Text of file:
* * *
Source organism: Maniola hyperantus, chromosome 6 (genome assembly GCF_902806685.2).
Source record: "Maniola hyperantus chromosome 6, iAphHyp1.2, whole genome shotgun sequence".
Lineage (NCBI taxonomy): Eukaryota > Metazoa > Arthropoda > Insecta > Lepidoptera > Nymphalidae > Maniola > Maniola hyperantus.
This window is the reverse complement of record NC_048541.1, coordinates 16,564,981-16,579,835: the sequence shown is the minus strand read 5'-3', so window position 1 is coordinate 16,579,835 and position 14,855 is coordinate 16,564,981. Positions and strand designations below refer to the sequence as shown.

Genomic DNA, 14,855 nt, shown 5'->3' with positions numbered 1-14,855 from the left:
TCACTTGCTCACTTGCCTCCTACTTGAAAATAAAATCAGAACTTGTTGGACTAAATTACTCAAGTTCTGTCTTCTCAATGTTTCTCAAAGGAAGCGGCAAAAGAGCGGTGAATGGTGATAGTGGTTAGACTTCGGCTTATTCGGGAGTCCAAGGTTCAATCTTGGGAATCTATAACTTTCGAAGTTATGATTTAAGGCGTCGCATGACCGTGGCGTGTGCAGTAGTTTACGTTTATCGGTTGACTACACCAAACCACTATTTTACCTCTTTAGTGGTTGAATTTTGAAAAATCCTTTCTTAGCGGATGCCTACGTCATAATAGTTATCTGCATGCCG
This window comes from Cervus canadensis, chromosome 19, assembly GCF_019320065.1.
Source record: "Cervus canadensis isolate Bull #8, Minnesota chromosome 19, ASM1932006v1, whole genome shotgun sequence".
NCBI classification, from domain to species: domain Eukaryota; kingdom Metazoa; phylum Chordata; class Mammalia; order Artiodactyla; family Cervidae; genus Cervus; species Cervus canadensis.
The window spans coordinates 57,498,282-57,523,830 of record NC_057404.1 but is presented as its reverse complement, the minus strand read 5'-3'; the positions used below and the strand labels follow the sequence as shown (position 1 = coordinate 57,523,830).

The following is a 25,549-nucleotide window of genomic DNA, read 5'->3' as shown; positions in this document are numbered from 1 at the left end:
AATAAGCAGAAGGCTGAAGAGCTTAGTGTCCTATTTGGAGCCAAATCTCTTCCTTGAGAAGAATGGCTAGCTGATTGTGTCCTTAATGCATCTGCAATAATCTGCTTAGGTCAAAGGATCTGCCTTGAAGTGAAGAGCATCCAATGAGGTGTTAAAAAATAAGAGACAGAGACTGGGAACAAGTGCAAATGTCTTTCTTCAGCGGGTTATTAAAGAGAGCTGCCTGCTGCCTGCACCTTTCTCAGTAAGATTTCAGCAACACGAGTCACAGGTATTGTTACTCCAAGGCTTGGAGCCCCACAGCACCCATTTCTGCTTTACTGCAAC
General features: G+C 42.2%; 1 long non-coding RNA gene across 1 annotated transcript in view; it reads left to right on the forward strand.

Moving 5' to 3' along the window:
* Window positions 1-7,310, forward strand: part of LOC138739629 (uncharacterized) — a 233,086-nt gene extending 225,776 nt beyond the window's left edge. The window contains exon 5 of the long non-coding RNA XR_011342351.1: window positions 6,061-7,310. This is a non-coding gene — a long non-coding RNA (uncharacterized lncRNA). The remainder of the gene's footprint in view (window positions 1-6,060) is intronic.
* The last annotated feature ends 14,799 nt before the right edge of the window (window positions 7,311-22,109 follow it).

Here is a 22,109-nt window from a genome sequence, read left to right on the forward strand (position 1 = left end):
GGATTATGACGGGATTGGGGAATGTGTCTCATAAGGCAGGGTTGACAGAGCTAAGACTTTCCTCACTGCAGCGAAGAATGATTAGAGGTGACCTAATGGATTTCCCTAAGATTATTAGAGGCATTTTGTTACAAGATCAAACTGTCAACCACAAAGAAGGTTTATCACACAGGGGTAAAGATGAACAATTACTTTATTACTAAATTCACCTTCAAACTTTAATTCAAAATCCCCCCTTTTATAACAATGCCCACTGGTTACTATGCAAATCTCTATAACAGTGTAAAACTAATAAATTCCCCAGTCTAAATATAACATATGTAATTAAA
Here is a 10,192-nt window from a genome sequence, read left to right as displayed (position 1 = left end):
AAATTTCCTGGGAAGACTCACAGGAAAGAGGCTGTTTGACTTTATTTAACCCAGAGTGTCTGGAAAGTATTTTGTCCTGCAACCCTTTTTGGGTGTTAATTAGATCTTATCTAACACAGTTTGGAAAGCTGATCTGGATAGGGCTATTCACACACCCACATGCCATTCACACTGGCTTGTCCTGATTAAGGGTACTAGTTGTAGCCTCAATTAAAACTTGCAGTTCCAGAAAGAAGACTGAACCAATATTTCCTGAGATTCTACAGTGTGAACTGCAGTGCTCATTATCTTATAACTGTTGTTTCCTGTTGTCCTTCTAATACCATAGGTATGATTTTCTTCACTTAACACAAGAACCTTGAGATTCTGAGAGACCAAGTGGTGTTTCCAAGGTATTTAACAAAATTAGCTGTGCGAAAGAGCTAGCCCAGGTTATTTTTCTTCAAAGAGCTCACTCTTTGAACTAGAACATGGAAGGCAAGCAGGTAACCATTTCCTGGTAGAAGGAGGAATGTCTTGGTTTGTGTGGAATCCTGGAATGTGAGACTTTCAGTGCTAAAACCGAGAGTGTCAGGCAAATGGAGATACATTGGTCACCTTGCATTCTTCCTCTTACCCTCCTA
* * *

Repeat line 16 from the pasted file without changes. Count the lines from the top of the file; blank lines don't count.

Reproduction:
* The last annotated feature ends 14,799 nt before the right edge of the window (window positions 7,311-22,109 follow it).